Bank holiday can be a very annoying time for individuals living with an ASD. Why does everything have to randomly change again so soon after Easter???
No matter how hard it gets for you this weekend, please remember there is always help and support out there for you.
Books are available via Jessica Kingsley publications. Tony Attwood's book is a must. Anything linked to Simon Baron-Cohen and Uta Frith. I spent a day with Simon and my ASD son last year - he's a wonderful person. Local authorities are pretty poor on the whole, but if you're lucky, you may be living in an area with excellent resources. Relate counselling is good IF you get someone who really understands ASD. My friend Chris runs Positive About Autism - check out the website. Autism West Midlands are a wonderful bunch, no matter where you live! If you're a partner of someone with an ASD, remember they are NOT an alien! You need to support them and gently translate the peculiarities of the world around them - let's face it neurotypicals, the rules are actually nuts!
I can't even begin to tell you about my 25 year journey. Many many people have told me to write a book - well maybe if I had the time! What I can tell you is that there is always life; and there is always love. Gently take the ASD person you know, and love, into the world to a place of space and quiet, and reassure them that you will be there for them. They maybe can't show you their emotion, but boy do they have those emotions. Some can't cry; some can't even work out what they are actually feeling (alexithymia). Let them wow you with their incredible talents; their wonderful depth of integritiy; the beautifulness of their mind, the trust and loyalty - which can be thrown back at them when others don't understand.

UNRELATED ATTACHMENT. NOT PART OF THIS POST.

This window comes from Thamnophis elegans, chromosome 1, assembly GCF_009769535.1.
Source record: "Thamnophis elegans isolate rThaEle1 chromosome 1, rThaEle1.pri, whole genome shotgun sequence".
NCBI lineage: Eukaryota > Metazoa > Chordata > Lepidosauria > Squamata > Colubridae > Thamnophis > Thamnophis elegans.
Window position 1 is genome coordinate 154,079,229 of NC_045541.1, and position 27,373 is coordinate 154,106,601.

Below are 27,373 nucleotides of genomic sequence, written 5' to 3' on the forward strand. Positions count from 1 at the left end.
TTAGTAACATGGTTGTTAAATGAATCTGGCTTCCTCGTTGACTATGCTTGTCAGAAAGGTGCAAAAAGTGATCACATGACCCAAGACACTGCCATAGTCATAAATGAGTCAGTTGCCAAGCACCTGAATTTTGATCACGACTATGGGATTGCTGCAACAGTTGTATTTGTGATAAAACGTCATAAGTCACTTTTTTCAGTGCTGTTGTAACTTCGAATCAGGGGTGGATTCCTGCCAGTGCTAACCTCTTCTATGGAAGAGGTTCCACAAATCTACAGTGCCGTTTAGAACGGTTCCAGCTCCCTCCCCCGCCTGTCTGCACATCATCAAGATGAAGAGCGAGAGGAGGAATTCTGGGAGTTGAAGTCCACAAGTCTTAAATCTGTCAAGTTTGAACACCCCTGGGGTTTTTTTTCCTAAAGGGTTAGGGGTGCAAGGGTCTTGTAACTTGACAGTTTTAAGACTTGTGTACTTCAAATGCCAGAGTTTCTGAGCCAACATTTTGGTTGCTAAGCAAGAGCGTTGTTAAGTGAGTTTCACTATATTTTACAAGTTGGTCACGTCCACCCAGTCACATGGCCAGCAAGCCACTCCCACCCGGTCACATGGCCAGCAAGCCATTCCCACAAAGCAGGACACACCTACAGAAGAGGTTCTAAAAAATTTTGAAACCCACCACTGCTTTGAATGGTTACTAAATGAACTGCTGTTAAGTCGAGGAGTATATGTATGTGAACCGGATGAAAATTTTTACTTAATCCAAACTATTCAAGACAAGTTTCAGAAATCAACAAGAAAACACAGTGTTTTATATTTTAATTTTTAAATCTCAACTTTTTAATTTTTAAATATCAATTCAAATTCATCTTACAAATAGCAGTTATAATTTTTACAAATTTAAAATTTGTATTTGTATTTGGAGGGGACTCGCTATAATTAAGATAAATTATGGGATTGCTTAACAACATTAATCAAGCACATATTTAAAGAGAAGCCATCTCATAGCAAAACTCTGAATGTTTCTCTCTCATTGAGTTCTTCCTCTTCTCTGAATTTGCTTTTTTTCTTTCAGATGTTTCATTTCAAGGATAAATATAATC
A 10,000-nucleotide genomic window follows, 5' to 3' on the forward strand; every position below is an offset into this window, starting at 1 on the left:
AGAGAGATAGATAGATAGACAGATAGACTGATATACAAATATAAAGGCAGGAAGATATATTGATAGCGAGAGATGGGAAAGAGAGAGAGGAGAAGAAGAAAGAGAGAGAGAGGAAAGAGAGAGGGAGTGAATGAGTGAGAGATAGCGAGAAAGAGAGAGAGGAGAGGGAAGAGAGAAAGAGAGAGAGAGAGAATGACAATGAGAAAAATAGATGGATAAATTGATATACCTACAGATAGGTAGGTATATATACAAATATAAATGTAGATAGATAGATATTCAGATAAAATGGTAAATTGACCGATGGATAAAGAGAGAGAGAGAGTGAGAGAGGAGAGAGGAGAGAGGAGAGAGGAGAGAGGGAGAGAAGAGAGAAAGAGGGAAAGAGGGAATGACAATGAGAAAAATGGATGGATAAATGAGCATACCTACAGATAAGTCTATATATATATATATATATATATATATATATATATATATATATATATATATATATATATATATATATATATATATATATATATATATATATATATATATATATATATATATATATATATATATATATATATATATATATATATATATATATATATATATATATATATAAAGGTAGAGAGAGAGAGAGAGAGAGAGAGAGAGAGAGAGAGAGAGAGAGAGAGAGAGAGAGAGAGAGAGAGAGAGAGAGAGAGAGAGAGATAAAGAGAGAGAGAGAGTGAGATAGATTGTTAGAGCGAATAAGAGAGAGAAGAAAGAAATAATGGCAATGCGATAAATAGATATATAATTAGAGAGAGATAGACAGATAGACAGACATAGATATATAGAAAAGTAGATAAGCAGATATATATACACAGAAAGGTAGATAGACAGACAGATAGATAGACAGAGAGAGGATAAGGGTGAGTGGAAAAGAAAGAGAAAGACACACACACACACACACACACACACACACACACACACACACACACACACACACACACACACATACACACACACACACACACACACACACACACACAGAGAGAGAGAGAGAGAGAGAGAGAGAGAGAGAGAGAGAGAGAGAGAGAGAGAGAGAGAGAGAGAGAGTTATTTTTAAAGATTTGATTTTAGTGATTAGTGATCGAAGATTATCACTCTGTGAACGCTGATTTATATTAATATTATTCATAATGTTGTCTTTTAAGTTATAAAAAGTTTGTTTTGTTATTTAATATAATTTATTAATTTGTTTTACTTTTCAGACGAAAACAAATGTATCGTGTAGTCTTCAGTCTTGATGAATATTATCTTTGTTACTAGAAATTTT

Now - for a moment: imagine you're dropped into the middle of a Japanese city with no means of communication: huge; loud; bright lights; no languages you remotely understand; customs that seem strange and alien to you; people ignoring your confusion, and tutting and raising their eyebrows as you clumsily flout their social and civic rules. After several hours, you are exhausted and disorientated. You return to your hotel room alone; you can't make anyone understand you. You turn on the TV; nothing makes sense apart from the images. After 48 hours, you are bursting with frustration, fear and confusion, and shout at the receptionist - who calls the police. You draw a picture for the officers of you, the UK, and a phone. They all chatter in a bizarre language over your head - then finally it dawns on them. One of them turns and smiles at you and says in broken English - 'Don't worry, it's all ok, I speak your language and will translate it all for you - just trust me and it will be ok....I think we could learn so much from each other here...'.
You and your loved one need to trust each other....it's not one better than the other...it's both family members re-finding the respect and love they have for each other. If you're brave enough to even start this journey, then you will find more happiness than you could ever imagine. You are very lucky to have a person living with ASD in your life...you just don't know it yet.
I will soon be starting a blog about my experiences with the aim of supporting and encouraging everyone on this journey - so watch this space!